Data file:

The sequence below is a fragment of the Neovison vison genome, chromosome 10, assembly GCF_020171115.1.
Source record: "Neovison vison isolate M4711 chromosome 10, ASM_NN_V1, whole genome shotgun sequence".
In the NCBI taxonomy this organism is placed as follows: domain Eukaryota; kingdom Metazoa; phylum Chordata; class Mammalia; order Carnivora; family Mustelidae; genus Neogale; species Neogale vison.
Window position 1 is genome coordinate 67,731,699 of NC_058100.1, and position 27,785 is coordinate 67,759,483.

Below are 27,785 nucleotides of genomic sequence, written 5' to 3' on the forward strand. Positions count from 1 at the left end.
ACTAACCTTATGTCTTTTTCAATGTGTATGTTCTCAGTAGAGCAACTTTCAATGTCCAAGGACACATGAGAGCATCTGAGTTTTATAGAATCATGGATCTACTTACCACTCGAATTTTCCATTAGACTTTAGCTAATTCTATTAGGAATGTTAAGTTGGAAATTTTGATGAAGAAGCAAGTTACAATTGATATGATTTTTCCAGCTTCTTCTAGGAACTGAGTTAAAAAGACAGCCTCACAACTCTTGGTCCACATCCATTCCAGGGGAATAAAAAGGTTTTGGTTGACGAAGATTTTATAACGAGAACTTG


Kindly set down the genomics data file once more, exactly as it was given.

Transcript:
The sequence below is a fragment of the Neovison vison genome, chromosome 10, assembly GCF_020171115.1.
Source record: "Neovison vison isolate M4711 chromosome 10, ASM_NN_V1, whole genome shotgun sequence".
In the NCBI taxonomy this organism is placed as follows: domain Eukaryota; kingdom Metazoa; phylum Chordata; class Mammalia; order Carnivora; family Mustelidae; genus Neogale; species Neogale vison.
Window position 1 is genome coordinate 67,731,699 of NC_058100.1, and position 27,785 is coordinate 67,759,483.

Below are 27,785 nucleotides of genomic sequence, written 5' to 3' on the forward strand. Positions count from 1 at the left end.
ACTAACCTTATGTCTTTTTCAATGTGTATGTTCTCAGTAGAGCAACTTTCAATGTCCAAGGACACATGAGAGCATCTGAGTTTTATAGAATCATGGATCTACTTACCACTCGAATTTTCCATTAGACTTTAGCTAATTCTATTAGGAATGTTAAGTTGGAAATTTTGATGAAGAAGCAAGTTACAATTGATATGATTTTTCCAGCTTCTTCTAGGAACTGAGTTAAAAAGACAGCCTCACAACTCTTGGTCCACATCCATTCCAGGGGAATAAAAAGGTTTTGGTTGACGAAGATTTTATAACGAGAACTTG